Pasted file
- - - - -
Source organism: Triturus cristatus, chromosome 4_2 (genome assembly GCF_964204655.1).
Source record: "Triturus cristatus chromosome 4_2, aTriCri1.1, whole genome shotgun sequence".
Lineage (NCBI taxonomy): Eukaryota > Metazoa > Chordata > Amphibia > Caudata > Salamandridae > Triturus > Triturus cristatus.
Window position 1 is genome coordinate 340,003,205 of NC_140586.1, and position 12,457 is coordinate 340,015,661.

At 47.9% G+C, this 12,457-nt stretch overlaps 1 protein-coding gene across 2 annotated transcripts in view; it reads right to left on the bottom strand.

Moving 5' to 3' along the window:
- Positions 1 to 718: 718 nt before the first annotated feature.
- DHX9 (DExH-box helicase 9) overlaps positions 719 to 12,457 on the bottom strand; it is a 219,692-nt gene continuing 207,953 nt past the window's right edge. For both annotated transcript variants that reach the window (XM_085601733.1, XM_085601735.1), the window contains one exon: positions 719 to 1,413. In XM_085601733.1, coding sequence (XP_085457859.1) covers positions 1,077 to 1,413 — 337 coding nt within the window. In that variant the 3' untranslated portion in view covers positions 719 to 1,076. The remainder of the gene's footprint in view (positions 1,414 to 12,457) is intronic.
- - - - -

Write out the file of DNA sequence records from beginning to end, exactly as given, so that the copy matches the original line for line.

Source organism: Triturus cristatus, chromosome 4_2 (genome assembly GCF_964204655.1).
Source record: "Triturus cristatus chromosome 4_2, aTriCri1.1, whole genome shotgun sequence".
Lineage (NCBI taxonomy): Eukaryota > Metazoa > Chordata > Amphibia > Caudata > Salamandridae > Triturus > Triturus cristatus.
Window position 1 is genome coordinate 340,003,205 of NC_140586.1, and position 12,457 is coordinate 340,015,661.

At 47.9% G+C, this 12,457-nt stretch overlaps 1 protein-coding gene across 2 annotated transcripts in view; it reads right to left on the bottom strand.

Moving 5' to 3' along the window:
- Positions 1 to 718: 718 nt before the first annotated feature.
- DHX9 (DExH-box helicase 9) overlaps positions 719 to 12,457 on the bottom strand; it is a 219,692-nt gene continuing 207,953 nt past the window's right edge. For both annotated transcript variants that reach the window (XM_085601733.1, XM_085601735.1), the window contains one exon: positions 719 to 1,413. In XM_085601733.1, coding sequence (XP_085457859.1) covers positions 1,077 to 1,413 — 337 coding nt within the window. In that variant the 3' untranslated portion in view covers positions 719 to 1,076. The remainder of the gene's footprint in view (positions 1,414 to 12,457) is intronic.